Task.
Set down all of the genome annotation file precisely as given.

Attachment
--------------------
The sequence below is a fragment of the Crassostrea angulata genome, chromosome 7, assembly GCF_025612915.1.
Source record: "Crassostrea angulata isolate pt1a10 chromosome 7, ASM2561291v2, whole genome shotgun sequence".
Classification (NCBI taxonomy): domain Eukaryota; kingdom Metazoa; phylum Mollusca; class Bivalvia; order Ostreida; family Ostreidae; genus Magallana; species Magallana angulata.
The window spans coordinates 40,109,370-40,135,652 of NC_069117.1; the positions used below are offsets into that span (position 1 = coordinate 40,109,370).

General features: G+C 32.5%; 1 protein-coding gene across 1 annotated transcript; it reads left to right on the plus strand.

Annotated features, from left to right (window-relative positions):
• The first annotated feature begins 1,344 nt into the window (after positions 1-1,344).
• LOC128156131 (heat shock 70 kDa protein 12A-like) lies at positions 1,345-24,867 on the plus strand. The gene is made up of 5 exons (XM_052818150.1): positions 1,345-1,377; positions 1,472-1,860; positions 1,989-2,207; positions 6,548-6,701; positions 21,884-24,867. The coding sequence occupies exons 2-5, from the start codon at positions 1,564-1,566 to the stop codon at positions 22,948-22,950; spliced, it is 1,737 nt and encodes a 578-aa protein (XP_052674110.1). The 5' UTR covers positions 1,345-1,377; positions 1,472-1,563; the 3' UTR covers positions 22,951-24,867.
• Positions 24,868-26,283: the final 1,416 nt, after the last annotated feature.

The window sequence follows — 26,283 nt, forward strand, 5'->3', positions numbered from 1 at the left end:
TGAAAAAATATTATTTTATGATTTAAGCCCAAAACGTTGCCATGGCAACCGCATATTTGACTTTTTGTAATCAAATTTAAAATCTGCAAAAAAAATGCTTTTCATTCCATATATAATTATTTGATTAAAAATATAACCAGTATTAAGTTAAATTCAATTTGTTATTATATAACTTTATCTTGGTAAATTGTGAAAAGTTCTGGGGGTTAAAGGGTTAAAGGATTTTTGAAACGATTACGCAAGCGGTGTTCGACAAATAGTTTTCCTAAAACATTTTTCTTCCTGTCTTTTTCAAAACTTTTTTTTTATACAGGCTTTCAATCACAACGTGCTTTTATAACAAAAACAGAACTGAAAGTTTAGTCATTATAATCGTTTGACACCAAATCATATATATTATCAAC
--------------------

The sequence below is a fragment of the Crassostrea angulata genome, chromosome 7, assembly GCF_025612915.1.
Source record: "Crassostrea angulata isolate pt1a10 chromosome 7, ASM2561291v2, whole genome shotgun sequence".
Classification (NCBI taxonomy): domain Eukaryota; kingdom Metazoa; phylum Mollusca; class Bivalvia; order Ostreida; family Ostreidae; genus Magallana; species Magallana angulata.
The window spans coordinates 40,109,370-40,135,652 of NC_069117.1; the positions used below are offsets into that span (position 1 = coordinate 40,109,370).

General features: G+C 32.5%; 1 protein-coding gene across 1 annotated transcript; it reads left to right on the plus strand.

Annotated features, from left to right (window-relative positions):
• The first annotated feature begins 1,344 nt into the window (after positions 1-1,344).
• LOC128156131 (heat shock 70 kDa protein 12A-like) lies at positions 1,345-24,867 on the plus strand. The gene is made up of 5 exons (XM_052818150.1): positions 1,345-1,377; positions 1,472-1,860; positions 1,989-2,207; positions 6,548-6,701; positions 21,884-24,867. The coding sequence occupies exons 2-5, from the start codon at positions 1,564-1,566 to the stop codon at positions 22,948-22,950; spliced, it is 1,737 nt and encodes a 578-aa protein (XP_052674110.1). The 5' UTR covers positions 1,345-1,377; positions 1,472-1,563; the 3' UTR covers positions 22,951-24,867.
• Positions 24,868-26,283: the final 1,416 nt, after the last annotated feature.

The window sequence follows — 26,283 nt, forward strand, 5'->3', positions numbered from 1 at the left end:
TGAAAAAATATTATTTTATGATTTAAGCCCAAAACGTTGCCATGGCAACCGCATATTTGACTTTTTGTAATCAAATTTAAAATCTGCAAAAAAAATGCTTTTCATTCCATATATAATTATTTGATTAAAAATATAACCAGTATTAAGTTAAATTCAATTTGTTATTATATAACTTTATCTTGGTAAATTGTGAAAAGTTCTGGGGGTTAAAGGGTTAAAGGATTTTTGAAACGATTACGCAAGCGGTGTTCGACAAATAGTTTTCCTAAAACATTTTTCTTCCTGTCTTTTTCAAAACTTTTTTTTTATACAGGCTTTCAATCACAACGTGCTTTTATAACAAAAACAGAACTGAAAGTTTAGTCATTATAATCGTTTGACACCAAATCATATATATTATCAAC